Our family wasn't big on travel. But we did take a week-long family vacation every year. We almost always ended up going to the same places. In Canada. Always Canada (except for one year when we went to New York City... but turned around and came home after one day because my dad wasn't feeling well).
The vacations I remember most clearly were those spent in Ontario on the coast of Lake Huron. My dad's favorite place to vacation was Kincardine, a small town on the coast with a very Scottish flavor. One of my favorite memories of vacationing in Kindardine was attending the bagpiper's parade down main street every Saturday night. We always rented a cabin on the lake for the week we were there.
The cabins were very rustic... we had to bring our own bedding, cook and heat the place in a wood burning stove, have ice delivered for the ice box, pump our own water and haul it inside, and use an outhouse because there was no indoor plumbing. There was electricity... one single bare lightbulb hanging from the ceiling in each room ;-) How my mom hated that place! "This is no vacation for me!" she'd say. "I have to work harder here than I do at home!" She was right of course. While it was an adventure for my brothers and me and chance to go after the big one for my dad, it was a lot of extra work for poor mom.
A picture of me playing on the beach at Kincardine in 1962.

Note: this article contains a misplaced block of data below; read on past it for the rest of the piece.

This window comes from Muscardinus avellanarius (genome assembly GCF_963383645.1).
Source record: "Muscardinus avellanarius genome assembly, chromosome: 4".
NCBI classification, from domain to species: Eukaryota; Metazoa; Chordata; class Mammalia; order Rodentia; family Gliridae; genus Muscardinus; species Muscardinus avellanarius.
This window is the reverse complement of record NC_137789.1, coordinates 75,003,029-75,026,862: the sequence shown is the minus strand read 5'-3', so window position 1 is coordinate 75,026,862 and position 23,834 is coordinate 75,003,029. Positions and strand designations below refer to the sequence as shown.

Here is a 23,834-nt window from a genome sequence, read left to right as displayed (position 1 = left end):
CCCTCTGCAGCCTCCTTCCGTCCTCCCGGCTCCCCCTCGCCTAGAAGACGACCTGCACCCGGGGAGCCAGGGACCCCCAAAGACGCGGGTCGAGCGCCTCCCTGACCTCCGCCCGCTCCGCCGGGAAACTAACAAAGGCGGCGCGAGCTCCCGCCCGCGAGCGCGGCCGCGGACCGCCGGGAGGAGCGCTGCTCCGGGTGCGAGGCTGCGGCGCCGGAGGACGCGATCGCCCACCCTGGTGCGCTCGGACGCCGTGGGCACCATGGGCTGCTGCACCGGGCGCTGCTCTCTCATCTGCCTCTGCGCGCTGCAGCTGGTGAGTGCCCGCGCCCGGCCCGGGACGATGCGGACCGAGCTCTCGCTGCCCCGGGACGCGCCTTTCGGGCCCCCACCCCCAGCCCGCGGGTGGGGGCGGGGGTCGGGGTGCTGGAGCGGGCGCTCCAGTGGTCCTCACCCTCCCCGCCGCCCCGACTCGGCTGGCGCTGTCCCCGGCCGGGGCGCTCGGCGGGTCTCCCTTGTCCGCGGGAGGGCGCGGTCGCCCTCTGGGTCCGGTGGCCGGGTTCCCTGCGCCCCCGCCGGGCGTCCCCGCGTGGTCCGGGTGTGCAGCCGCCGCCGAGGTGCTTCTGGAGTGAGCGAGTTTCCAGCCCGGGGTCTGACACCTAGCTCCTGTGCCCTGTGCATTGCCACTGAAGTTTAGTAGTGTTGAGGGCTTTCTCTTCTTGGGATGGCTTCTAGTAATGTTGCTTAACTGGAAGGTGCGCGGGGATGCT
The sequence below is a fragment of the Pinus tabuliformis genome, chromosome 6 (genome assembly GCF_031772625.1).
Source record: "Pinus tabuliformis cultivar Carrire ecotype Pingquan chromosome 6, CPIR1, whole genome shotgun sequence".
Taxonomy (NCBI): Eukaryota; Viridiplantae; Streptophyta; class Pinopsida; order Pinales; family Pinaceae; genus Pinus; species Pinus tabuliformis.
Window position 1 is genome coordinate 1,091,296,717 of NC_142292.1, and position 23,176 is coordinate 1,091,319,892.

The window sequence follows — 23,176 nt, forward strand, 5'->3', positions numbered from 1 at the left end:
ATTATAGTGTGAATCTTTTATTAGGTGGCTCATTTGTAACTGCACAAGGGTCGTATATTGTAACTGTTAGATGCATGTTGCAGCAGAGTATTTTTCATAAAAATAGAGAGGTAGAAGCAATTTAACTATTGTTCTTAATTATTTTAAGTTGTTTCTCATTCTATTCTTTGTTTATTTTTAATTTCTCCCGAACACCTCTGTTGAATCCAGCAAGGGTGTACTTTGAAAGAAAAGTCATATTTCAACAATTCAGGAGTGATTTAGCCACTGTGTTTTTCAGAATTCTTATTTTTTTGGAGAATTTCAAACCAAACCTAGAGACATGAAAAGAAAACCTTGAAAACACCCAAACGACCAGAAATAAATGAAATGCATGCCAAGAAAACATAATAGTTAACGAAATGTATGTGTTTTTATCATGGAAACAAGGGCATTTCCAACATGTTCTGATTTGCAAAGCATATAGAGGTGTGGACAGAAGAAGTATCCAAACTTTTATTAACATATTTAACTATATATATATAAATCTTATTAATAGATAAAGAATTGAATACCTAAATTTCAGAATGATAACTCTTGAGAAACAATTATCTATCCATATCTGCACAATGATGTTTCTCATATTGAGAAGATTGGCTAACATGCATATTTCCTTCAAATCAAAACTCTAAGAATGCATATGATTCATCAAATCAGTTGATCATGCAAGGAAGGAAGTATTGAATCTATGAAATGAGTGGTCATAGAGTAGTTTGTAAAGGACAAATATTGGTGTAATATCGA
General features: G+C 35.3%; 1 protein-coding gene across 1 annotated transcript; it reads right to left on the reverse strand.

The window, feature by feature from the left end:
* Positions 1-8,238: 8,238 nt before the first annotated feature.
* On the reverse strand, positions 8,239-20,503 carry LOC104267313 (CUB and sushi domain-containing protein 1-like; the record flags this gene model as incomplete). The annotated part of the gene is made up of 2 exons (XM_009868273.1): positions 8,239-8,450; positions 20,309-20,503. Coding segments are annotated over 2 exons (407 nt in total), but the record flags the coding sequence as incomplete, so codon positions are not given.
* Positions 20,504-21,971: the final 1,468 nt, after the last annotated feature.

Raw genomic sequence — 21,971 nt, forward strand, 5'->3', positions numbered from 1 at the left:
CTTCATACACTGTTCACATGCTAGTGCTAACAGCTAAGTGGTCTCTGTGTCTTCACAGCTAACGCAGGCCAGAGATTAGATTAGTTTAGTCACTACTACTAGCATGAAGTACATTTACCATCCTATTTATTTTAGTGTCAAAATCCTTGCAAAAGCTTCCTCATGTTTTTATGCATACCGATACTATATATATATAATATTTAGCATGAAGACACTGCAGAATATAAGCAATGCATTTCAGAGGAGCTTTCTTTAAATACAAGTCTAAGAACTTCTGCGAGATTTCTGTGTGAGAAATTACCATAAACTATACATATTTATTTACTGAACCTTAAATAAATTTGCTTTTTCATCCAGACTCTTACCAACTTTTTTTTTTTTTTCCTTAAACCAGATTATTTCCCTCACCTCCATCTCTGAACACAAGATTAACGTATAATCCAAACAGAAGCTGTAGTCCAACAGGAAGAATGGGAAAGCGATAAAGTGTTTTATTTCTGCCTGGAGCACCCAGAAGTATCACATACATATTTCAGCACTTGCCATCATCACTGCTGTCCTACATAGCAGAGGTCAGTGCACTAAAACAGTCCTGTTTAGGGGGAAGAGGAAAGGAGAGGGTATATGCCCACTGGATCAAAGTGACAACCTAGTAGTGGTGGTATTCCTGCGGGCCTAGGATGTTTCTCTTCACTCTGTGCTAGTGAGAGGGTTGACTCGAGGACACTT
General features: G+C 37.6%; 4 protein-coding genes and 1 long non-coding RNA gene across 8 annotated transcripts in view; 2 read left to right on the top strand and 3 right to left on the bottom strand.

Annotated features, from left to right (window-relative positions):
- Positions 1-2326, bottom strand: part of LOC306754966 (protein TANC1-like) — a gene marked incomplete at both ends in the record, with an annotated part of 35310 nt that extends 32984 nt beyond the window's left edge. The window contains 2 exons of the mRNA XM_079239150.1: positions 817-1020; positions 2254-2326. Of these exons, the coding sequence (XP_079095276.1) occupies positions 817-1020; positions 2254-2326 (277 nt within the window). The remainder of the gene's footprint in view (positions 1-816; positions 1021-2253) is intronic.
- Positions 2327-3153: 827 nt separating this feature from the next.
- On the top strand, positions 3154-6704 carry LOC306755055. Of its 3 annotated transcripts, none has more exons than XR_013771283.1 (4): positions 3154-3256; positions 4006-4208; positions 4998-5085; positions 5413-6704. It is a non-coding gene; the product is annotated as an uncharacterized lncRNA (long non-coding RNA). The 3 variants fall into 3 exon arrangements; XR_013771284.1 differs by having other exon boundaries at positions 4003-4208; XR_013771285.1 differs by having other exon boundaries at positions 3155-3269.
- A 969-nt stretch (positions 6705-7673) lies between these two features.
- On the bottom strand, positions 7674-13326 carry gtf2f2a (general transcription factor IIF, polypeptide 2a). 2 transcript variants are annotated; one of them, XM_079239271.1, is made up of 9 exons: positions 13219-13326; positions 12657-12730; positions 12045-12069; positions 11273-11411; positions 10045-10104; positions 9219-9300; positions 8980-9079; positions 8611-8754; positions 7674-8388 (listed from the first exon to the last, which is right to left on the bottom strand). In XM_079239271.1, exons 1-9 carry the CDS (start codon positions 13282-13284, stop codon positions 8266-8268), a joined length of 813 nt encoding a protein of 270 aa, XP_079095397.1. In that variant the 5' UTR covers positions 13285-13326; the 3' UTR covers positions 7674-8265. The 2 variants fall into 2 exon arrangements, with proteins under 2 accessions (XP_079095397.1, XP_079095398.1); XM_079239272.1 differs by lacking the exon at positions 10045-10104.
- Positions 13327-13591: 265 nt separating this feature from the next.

My dad loved to go to Kincardine for the fishing. My brothers enjoyed this too. They were always after the sturgeons. One time they caught one that was too small and they had to throw it back. My dad told my brothers and I we'd catch him again next year when we came back for vacation. That was the last year we vacationed in Kincardine. It turns out that fish waited and waited for my dad and brothers to come back and get him. Just recently this sturgeon was caught just off the pier in Kincardine and I can tell just by looking at him that it's the same fish. Look at him now!
Anyway... the drive to Kincardine from our house took about 4 hours. Usually we'd stop on the way up at Ipperwash Beach or Grand Bend. Ipperwash had the most wonderful white sand beach that went on and on for miles. The water was very shallow and you could walk out for a long ways before it got over your knees. We used to drive our car right into the shallow water and wash it down right in the lake. We weren't the only ones, lots of people did the same thing. Of course these days you can't do that sort of thing because it would pollute the water to do so. But back then there were no statues or policies to prevent that kind of an environmental hazard. We didn't understand the consequences of our actions, we were just stretching our legs from the long car drive.